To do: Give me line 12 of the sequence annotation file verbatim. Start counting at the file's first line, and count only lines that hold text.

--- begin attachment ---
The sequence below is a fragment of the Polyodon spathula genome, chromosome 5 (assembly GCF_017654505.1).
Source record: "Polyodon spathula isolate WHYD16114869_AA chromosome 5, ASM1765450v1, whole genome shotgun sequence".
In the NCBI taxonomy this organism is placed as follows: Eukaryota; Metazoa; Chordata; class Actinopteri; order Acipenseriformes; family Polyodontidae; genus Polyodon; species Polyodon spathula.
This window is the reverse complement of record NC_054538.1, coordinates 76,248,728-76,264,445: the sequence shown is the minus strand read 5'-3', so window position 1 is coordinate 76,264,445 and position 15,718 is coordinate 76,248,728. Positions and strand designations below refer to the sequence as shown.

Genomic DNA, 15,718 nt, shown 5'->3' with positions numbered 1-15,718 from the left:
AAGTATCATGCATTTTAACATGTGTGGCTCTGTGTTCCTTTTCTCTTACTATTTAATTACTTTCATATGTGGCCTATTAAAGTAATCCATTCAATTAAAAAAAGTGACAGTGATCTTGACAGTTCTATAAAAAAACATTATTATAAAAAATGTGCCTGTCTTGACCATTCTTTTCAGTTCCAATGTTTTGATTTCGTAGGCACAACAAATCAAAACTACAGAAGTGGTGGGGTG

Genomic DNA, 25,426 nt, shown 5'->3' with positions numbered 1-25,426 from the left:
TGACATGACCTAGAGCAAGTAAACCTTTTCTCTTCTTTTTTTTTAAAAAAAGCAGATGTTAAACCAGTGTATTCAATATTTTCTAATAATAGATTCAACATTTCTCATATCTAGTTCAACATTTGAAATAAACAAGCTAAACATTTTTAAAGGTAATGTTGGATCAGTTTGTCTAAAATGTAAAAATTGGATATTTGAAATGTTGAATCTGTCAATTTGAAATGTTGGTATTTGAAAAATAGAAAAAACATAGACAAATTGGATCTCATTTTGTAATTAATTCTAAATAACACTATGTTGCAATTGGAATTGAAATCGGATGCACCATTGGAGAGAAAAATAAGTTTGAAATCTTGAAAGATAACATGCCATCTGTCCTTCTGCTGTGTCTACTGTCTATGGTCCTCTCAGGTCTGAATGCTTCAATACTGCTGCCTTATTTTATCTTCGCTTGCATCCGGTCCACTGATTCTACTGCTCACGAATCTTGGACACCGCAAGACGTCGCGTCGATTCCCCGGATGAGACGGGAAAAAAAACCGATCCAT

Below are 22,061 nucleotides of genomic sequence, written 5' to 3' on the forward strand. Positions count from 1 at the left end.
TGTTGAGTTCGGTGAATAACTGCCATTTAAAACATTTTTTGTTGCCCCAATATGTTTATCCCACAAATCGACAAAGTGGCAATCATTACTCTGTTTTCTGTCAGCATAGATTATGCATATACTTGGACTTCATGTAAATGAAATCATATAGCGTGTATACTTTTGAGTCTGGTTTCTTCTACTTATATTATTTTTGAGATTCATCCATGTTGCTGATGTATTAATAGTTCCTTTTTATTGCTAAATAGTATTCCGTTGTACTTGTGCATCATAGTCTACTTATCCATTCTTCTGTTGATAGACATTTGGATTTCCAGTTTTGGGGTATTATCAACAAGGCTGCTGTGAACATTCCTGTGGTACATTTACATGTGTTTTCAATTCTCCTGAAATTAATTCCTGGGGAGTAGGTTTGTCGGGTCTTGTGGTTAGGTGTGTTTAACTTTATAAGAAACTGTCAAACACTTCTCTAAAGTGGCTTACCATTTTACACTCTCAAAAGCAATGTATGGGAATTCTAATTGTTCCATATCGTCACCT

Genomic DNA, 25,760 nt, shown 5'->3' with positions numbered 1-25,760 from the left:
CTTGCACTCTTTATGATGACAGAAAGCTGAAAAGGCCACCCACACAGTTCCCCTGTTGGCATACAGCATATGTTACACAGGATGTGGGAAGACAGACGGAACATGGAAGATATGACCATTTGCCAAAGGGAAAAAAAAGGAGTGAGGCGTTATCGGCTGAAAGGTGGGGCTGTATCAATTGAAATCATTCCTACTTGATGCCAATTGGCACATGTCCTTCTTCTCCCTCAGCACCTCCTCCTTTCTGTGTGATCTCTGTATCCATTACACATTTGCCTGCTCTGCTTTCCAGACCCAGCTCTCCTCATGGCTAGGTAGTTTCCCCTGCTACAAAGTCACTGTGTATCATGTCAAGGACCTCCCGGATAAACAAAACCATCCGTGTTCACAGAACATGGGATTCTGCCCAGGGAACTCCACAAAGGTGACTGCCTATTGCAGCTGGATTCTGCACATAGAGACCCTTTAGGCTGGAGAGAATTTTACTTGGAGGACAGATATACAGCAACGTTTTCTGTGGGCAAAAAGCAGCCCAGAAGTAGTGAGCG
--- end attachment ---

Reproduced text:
CTTGCACTCTTTATGATGACAGAAAGCTGAAAAGGCCACCCACACAGTTCCCCTGTTGGCATACAGCATATGTTACACAGGATGTGGGAAGACAGACGGAACATGGAAGATATGACCATTTGCCAAAGGGAAAAAAAAGGAGTGAGGCGTTATCGGCTGAAAGGTGGGGCTGTATCAATTGAAATCATTCCTACTTGATGCCAATTGGCACATGTCCTTCTTCTCCCTCAGCACCTCCTCCTTTCTGTGTGATCTCTGTATCCATTACACATTTGCCTGCTCTGCTTTCCAGACCCAGCTCTCCTCATGGCTAGGTAGTTTCCCCTGCTACAAAGTCACTGTGTATCATGTCAAGGACCTCCCGGATAAACAAAACCATCCGTGTTCACAGAACATGGGATTCTGCCCAGGGAACTCCACAAAGGTGACTGCCTATTGCAGCTGGATTCTGCACATAGAGACCCTTTAGGCTGGAGAGAATTTTACTTGGAGGACAGATATACAGCAACGTTTTCTGTGGGCAAAAAGCAGCCCAGAAGTAGTGAGCG